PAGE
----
Channel surfing online appeals to lot of people these days, and they seem to find some level of satisfaction from “cutting the cord”. But there are many things about online services to make you miss cable after dropping it.
Take Sling TV or PlayStation VUE for example. Both services provide channels much the same as cable or satellite, but there is no option to connect a DVR. That means no recording what you watched or didn’t. In addition, Sling has limits on the number of episodes you can get on demand from any a given network. VUE, meanwhile, has a DVR with unlimited storage, but it has to be used within 28 days of recording a show because after that, the content gets deleted.
Another problem with streaming services is the abundance of legal restrictions on what you can watch in a region. The lineup you get can be different based on the place you live, because these services don’t have rights to more than a handful of broadcast stations in the country. This isn’t the only thing limiting your options either – you may find changes based on how your device is connected to the internet.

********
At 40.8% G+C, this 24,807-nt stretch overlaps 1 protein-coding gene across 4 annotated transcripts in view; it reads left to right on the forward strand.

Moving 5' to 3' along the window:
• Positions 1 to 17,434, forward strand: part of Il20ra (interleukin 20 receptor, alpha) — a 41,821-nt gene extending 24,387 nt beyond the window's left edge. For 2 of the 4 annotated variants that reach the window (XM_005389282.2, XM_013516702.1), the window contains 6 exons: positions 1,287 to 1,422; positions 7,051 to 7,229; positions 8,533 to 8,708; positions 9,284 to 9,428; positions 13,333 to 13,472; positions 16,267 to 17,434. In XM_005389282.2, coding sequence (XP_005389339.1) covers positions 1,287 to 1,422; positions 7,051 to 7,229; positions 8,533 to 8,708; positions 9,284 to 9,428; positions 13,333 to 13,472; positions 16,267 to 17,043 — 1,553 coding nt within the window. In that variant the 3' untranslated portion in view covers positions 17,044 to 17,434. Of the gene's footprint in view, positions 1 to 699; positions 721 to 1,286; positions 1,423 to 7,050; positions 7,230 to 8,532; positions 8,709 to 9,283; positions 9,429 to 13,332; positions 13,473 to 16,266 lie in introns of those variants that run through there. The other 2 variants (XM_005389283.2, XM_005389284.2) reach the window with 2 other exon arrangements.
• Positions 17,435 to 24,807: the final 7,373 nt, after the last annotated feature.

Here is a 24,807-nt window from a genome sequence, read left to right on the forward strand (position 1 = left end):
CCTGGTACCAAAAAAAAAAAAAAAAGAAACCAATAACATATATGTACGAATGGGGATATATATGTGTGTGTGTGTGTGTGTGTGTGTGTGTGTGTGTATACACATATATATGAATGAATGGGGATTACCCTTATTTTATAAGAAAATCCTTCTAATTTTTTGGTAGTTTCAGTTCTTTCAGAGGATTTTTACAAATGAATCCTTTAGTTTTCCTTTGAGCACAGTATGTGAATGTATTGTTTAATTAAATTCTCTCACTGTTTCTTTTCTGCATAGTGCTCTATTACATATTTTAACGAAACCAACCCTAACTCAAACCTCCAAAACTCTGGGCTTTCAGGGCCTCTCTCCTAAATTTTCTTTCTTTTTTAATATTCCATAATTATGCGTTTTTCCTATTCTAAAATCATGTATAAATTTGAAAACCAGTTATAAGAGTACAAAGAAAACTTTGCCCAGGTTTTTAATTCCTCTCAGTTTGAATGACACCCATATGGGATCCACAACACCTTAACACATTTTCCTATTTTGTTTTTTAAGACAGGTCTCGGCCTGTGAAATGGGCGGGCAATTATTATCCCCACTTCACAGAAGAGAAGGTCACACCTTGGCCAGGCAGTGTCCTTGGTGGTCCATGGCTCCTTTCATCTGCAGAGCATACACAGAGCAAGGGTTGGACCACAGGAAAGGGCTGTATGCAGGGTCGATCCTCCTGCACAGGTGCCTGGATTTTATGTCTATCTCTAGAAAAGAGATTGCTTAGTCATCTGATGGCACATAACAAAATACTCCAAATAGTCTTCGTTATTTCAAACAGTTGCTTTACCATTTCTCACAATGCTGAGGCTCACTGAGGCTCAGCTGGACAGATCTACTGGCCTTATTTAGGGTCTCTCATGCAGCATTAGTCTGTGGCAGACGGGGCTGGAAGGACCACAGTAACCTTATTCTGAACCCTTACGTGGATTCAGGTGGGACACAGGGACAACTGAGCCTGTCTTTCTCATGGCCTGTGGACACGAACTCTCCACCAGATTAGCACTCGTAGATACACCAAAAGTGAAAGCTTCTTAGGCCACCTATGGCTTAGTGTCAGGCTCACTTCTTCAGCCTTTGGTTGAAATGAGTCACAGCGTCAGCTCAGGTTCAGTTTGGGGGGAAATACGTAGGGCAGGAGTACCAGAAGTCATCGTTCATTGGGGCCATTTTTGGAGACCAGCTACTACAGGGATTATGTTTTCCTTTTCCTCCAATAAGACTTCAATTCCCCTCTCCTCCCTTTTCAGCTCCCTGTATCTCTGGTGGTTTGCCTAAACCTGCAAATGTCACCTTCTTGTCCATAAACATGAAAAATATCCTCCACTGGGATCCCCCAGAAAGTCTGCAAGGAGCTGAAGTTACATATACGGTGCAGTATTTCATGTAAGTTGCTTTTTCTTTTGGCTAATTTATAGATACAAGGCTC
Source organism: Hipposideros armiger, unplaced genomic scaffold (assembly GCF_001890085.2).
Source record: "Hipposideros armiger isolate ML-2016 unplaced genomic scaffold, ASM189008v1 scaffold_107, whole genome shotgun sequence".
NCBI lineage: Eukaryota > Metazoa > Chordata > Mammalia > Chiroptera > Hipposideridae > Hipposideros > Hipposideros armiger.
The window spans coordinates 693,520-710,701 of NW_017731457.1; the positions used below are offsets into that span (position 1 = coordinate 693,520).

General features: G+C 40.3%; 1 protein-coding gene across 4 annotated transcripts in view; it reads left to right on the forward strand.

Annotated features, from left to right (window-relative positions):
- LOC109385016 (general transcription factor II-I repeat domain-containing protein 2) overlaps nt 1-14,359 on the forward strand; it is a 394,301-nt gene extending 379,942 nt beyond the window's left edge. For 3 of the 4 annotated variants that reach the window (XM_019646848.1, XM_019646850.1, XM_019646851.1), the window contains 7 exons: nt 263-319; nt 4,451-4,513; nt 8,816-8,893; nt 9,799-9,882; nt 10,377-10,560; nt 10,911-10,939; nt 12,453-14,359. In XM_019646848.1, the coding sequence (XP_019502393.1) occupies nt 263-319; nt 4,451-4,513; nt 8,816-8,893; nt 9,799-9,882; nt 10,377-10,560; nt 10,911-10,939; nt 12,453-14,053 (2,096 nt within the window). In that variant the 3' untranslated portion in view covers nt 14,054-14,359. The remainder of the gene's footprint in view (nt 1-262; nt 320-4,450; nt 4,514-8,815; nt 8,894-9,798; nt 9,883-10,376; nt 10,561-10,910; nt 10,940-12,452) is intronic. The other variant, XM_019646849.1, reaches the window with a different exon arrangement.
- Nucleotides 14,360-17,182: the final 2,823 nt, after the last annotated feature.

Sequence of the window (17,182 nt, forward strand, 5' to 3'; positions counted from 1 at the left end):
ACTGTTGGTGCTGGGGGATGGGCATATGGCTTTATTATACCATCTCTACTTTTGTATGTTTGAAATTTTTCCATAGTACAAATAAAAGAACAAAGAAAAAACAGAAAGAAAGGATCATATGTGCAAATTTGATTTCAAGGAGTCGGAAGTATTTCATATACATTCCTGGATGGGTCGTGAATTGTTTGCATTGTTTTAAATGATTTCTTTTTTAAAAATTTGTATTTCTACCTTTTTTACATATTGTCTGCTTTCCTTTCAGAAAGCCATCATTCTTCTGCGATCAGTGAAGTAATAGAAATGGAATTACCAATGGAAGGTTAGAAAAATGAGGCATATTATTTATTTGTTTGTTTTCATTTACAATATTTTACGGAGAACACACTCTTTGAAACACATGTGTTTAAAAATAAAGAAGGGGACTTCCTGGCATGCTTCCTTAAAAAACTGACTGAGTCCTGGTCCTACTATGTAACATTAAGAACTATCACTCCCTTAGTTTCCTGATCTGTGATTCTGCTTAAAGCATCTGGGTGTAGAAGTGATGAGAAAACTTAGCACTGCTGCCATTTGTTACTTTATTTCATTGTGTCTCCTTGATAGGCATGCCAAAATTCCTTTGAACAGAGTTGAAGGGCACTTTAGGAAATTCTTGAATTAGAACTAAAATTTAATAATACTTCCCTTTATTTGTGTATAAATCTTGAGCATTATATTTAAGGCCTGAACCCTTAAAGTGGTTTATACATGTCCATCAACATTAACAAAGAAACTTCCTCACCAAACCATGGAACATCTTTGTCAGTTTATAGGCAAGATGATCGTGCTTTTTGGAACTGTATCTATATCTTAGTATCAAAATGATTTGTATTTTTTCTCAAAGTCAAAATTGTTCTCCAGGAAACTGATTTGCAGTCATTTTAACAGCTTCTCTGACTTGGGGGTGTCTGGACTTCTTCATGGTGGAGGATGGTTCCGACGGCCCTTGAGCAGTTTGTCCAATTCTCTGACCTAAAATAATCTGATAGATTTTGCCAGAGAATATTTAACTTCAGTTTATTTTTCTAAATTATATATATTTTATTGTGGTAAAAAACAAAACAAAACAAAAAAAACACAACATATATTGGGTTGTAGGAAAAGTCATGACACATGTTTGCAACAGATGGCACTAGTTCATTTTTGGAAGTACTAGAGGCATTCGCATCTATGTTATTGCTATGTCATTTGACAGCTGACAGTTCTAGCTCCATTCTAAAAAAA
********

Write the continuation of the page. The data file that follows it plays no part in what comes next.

Admittedly, there are some things to like about online streaming your TV programming. The first thing that draws customers is the price, which is a lot cheaper than cable thanks to skinny bundling, where you get under 30 channels and no need of a set-top box. Also, these services are optimized for more screens, because TV is no longer the primary viewing portal. If you want TV at your home delivered over the internet, Sling and VUE give decent service.
Nevertheless, online TV is still not what it could be, mainly because of the problem with rights placed by channels, show producers, and sporting events. Some sport channels are blocked when you are in another city, and you can’t get pro football on phones, even when you are at home. That last is because Verizon has exclusive rights on phone coverage. While cable TV may have some of these same restrictions on mobile phones, at least the programming was originally intended for TV. Online services, on the other hand, claim time and again that they are not tied to TV.
Traditional TV has the option of getting around restrictions with a Sling box, which resembles a DVR but casts the programming to a mobile app. Hopper 3 lets you access content on a mobile phone using a home network.